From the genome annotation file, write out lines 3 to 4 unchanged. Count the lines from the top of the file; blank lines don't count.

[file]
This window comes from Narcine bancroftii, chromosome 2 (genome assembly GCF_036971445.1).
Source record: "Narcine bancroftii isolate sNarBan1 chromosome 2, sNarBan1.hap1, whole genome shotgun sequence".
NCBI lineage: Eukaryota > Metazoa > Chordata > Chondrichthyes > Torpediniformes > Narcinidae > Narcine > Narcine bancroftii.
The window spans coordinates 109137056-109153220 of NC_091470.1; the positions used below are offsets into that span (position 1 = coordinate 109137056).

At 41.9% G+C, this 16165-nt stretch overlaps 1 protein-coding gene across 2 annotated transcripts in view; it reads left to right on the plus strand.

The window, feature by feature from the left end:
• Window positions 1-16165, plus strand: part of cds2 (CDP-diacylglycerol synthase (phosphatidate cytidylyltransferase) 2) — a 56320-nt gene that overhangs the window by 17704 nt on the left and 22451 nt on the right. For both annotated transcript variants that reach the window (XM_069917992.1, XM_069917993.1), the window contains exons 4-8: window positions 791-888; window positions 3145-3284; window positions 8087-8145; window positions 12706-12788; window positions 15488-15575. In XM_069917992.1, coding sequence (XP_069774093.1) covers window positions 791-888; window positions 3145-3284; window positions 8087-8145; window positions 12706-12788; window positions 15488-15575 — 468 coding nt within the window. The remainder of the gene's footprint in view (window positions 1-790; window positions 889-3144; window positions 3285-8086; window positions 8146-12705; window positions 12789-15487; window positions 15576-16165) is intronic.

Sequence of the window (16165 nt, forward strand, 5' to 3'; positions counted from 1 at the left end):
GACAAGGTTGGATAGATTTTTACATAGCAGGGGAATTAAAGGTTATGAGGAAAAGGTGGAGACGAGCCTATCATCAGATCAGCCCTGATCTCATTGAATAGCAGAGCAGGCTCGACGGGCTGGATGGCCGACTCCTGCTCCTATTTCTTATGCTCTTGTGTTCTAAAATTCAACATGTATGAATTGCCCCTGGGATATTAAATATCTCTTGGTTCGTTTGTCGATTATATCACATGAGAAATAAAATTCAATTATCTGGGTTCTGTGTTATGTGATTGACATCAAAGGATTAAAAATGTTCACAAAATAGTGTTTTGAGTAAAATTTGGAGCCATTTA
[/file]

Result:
NCBI lineage: Eukaryota > Metazoa > Chordata > Chondrichthyes > Torpediniformes > Narcinidae > Narcine > Narcine bancroftii.
The window spans coordinates 109137056-109153220 of NC_091470.1; the positions used below are offsets into that span (position 1 = coordinate 109137056).